“Conflicting Notions of Settlement: Plyler v. Doe and Mexico’s Encuesta Nacional de Emigración, 1977-1982”
María E. Balandrán-Castillo, University of Chicago
“Containing Threats to the Nation in San Miguel de Allende, Mexico”
Lisa Pinley Covert, College of Charleston
“Making Patriotic and Stateless Mexicans in the U.S. during Porfirio Díaz’s Regime, 1880s-1890s”
Maria Duarte, University of Texas at San Antonio
This paper examines President Porfirio Díaz’s consular agenda toward the Mexican community in the United States during the late nineteenth century. It argues that Díaz’s consular policies shaped the meanings of being Mexican north of the Rio Grande at that time. Díaz’s consular officials implemented a “Mexicanization” campaign to integrate their compatriots in the United States to the Mexican nation. Yet, the Díaz regime arbitrarily rendered dozens of Mexican immigrants stateless for having lived outside of the republic for more than ten years. Díaz’s consular measures laid the foundation for patriotic yet vulnerable Mexican communities in the United States.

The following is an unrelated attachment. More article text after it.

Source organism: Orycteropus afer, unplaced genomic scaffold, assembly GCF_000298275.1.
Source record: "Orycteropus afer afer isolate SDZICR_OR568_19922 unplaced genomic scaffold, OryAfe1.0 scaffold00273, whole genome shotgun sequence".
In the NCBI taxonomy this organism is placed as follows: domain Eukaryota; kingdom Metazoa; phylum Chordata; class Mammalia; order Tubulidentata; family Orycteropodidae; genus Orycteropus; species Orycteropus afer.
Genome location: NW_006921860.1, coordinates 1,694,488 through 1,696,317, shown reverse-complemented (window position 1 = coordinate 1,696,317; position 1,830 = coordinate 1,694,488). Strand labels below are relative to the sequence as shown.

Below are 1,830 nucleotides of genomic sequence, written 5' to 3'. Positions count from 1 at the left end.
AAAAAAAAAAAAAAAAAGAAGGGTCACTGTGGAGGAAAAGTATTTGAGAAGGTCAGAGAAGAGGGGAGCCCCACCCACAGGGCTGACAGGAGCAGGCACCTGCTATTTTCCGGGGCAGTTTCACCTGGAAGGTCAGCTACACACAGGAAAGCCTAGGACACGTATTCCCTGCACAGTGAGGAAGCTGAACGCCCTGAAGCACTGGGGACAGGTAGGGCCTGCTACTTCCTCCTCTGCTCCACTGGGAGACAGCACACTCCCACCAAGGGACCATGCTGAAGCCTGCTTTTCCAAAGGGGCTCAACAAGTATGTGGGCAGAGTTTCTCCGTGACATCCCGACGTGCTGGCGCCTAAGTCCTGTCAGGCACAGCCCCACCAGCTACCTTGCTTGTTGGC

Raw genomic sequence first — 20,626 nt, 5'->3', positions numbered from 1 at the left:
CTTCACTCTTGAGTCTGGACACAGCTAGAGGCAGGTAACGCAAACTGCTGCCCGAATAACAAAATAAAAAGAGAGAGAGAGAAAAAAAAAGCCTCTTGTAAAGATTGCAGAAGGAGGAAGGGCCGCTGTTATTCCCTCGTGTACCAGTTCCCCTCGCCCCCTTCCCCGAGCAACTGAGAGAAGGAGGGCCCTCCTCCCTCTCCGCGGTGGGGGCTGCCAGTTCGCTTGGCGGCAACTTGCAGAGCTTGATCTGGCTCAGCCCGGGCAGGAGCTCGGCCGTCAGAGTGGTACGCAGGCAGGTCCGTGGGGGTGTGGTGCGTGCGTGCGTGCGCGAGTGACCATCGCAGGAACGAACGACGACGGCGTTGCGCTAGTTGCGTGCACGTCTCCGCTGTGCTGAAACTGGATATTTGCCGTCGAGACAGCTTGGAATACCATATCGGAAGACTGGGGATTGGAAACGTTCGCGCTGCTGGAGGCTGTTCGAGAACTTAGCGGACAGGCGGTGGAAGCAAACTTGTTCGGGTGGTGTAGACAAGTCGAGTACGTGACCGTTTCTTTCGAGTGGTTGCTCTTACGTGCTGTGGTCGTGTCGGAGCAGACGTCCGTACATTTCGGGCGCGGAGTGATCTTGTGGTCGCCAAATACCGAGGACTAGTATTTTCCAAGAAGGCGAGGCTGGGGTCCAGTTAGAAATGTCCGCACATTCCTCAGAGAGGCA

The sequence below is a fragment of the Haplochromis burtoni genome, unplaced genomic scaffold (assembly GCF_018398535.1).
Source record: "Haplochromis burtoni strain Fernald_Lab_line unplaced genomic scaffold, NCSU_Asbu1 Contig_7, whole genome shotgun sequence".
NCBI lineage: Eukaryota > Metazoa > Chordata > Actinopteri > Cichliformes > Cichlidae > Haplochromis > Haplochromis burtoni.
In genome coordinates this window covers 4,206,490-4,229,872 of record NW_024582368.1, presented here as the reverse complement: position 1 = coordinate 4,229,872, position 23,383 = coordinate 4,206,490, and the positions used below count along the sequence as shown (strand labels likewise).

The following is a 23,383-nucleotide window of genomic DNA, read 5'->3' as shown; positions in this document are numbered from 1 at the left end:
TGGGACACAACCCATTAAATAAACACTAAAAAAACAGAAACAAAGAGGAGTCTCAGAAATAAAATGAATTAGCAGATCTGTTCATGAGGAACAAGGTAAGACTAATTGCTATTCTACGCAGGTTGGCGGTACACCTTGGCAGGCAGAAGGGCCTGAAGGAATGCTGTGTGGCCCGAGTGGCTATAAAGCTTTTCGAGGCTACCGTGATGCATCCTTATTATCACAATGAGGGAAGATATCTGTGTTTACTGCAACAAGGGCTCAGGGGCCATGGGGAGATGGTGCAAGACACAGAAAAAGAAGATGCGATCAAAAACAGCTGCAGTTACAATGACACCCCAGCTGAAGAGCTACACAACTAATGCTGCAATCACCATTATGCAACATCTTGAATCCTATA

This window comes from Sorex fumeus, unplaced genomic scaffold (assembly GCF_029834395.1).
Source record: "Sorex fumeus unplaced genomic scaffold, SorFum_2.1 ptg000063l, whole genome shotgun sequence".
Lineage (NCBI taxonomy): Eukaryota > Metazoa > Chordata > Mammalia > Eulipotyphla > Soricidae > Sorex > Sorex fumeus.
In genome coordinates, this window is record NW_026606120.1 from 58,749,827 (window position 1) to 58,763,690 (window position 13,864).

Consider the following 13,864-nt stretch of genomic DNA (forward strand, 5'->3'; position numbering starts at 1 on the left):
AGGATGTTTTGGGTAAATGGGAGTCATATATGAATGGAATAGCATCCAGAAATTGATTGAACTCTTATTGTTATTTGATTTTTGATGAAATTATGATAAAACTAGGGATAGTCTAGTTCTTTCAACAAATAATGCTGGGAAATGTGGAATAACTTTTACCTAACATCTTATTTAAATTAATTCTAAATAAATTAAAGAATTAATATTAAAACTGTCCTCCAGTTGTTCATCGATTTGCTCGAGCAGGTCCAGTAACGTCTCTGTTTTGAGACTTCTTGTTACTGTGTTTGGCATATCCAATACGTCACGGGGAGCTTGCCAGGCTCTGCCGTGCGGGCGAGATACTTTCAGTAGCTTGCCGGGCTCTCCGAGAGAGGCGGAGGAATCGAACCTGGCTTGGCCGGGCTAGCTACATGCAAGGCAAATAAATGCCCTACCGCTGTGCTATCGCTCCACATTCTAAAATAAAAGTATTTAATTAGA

Commentator: Jason Ruiz, University of Notre Dame
Scholl Center Seminar papers are pre-circulated electronically. For a copy of the paper, email the Scholl Center at email@example.com. Please do not request a paper unless you plan to attend.